Could there be “cheaper” alternatives to reduce knockback without bolstering the front suspension and switching to a full-floating rear end? Some prefer the use of active piston springs to help control knockback. These are springs placed behind the caliper pistons that push the piston outward to help maintain pad-to-rotor contact.

Elam stated, “In very select applications we use them, but generally speaking these don’t fix pad knockback. If the spring is strong enough to keep the piston engaged and the pad against the rotor, you will have a massive drag in the brakes.” How about the use of residual pressure check valves? “We don’t use or recommend them either. These (hold) only a few pounds of pressure, which isn’t enough to fully cure pad knockback. If they held enough, then you’d have drag issues in the brakes,” explained Elam.

Above Left: Depending upon your performance desires and the spindles on your vehicle (factory drum or disc), Baer has a complete front disc kit for you. This 11-inch SS4+ Brake System features 4-piston calipers, two-piece slotted, drilled, and vented zinc plated rotors. The calipers are DOT compliant. The hubs are pre-assembled and ready to install. All the mounting brackets, brake hoses, and hardware are included. This fixed caliper design is an excellent improvement over the factory parts, yet it will fit neatly inside a 15-inch factory wheel. Above Right: On the other end of the spectrum is the 14-inch (or 15-inch) Front Extreme+ Brake System. This system utilizes a six-piston fixed caliper and slotted, cross-drilled, vented zinc plated rotors. The rotors come with stainless hardware. The hubs are a billet construction, and they come fully assembled with premium bearings. The 14-inch rotors will fit most 18-inch or larger wheels while the 15-inch rotors will clear 19-inch or larger wheels.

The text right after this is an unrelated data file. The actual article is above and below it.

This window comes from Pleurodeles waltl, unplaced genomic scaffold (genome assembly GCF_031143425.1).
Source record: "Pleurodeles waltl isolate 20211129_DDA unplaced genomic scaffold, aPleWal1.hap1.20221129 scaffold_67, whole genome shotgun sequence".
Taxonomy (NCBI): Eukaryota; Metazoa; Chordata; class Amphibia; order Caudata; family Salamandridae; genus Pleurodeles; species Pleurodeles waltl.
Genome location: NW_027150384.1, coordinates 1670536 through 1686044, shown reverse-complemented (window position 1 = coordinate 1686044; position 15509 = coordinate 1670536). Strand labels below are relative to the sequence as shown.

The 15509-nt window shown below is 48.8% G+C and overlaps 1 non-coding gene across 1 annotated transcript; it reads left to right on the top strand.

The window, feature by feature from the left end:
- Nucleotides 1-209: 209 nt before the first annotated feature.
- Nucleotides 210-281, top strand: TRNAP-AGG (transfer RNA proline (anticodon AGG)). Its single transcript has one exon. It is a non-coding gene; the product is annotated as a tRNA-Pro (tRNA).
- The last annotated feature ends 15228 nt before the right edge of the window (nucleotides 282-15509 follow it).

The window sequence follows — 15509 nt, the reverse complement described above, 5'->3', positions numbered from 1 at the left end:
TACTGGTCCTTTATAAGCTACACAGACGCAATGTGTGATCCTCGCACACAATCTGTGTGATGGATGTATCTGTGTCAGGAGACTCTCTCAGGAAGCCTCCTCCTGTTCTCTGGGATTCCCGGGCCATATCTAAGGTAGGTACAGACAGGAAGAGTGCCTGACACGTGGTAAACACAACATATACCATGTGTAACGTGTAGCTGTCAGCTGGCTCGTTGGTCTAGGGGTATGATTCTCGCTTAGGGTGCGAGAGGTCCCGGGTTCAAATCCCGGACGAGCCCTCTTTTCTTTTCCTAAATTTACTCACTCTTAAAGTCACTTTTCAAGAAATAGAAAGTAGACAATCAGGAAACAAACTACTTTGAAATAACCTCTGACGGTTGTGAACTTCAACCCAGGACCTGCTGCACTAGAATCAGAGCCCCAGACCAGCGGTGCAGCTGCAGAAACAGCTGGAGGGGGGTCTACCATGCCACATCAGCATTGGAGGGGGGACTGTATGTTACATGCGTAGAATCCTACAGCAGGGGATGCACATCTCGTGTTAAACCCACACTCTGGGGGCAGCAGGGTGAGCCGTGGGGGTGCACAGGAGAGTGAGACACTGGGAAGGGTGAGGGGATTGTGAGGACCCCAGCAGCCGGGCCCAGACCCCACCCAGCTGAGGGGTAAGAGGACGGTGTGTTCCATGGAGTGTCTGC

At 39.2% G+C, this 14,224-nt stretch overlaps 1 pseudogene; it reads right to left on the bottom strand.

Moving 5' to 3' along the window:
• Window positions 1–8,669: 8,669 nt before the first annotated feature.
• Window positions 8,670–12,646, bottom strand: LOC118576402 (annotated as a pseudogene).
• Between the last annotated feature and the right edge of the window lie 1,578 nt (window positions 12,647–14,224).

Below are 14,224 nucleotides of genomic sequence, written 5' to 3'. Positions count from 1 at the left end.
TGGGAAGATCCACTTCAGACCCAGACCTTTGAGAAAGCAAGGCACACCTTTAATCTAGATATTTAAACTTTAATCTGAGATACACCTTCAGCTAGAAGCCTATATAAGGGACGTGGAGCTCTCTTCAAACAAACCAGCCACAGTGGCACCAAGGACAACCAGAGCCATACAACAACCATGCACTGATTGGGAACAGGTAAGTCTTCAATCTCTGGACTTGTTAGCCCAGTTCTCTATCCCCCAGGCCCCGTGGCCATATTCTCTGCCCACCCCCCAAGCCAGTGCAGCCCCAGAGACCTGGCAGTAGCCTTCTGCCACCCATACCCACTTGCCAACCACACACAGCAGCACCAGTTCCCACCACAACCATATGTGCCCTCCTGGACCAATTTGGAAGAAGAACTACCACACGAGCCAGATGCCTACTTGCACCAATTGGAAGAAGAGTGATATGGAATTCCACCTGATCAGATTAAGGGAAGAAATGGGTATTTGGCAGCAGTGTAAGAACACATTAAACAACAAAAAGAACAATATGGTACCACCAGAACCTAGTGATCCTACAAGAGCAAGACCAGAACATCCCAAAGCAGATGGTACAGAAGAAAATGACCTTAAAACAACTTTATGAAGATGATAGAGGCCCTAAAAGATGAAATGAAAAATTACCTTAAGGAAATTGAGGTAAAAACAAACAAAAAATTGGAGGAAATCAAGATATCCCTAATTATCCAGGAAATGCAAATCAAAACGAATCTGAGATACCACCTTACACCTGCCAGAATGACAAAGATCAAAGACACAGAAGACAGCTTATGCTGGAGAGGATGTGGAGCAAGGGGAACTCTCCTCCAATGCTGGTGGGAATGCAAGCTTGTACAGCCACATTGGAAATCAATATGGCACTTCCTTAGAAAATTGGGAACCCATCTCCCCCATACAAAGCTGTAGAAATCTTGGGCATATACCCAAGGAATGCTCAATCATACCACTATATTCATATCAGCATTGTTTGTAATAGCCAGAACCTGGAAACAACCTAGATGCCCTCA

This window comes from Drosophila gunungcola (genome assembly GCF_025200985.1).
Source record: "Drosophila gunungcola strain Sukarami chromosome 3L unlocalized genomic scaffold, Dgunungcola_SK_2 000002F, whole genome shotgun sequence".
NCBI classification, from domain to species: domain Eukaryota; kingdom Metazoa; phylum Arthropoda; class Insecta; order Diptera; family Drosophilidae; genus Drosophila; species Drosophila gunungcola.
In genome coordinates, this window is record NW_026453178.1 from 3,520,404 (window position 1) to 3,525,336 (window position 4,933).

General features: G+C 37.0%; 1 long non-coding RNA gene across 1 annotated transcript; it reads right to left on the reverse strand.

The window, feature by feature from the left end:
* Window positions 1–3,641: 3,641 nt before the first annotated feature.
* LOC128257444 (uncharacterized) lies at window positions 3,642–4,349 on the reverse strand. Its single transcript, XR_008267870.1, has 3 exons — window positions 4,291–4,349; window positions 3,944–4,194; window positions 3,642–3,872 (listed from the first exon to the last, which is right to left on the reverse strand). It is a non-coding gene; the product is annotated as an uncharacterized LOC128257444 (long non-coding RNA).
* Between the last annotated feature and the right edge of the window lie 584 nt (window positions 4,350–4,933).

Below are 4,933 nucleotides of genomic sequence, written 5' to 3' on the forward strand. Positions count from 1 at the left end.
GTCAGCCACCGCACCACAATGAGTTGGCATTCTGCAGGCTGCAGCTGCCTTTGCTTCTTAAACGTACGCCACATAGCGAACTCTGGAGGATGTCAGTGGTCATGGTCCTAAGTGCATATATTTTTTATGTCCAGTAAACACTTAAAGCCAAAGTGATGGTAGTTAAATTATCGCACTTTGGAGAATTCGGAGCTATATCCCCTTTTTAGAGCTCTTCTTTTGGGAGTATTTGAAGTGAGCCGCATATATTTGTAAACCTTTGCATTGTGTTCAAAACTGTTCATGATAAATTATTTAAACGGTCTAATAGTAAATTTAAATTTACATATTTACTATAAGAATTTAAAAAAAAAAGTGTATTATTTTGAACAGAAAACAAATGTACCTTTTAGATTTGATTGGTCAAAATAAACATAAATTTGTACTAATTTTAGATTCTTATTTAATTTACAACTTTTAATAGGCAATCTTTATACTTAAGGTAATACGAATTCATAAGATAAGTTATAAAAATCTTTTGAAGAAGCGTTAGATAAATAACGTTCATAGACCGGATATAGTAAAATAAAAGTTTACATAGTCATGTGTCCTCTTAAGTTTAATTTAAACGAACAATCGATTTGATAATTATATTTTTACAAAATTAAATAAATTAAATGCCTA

Even after reducing or eliminating any flex in the spindle and axle assemblies, there will still be a small runout due to bearing endplay. But even with this limited endplay, each driver will have a difference in opinion about what is acceptable. “You could have two identical cars, but one has a bigger tolerance. One driver will think it is a perfectly fine feeling, while the next driver will hate it. There’s no set number of what is acceptable as it depends on the car, the driver, and the driving situation,” stated Elam.

Some drivers have developed a technique of tapping the brake pedal with their left foot before entering a corner. The quick tap takes up any pad knockback clearances and ensures there is a firm pedal when braking is necessary. 

If you have a Mopar that sees some autocross, road course track time or spirited street driving, take the time to provide the Baer Brakes’ representatives with your vehicle’s vital information. The representatives can recommend a complete braking system, which includes calipers, rotors, master cylinder, and pedal ratio options to meet your needs. Moving from factory parts to a Baer setup will guarantee you have confidence in your brakes, and you will keep your competition in the rearview mirror.

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Chris Holley

Technical Contributor Chris has been a college professor for 25 years; at Pennsylvania College of Technology in Williamsport, PA. for the last 20 years. Chris instructs automotive classes in HVAC, electrical/electronics, and high-performance, including using a chassis dyno, flow benches, and various machining equipment. Recently, he added a vintage vehicle upholstery class to his teaching assignments. Chris owns a '67 Dart, a '75 Dart, a '06 Charger, and a '12 Cummins turbo diesel Ram, and he is a multi-time track champion (drag racing) with his '69 340 Dart, which he has owned for 34 years.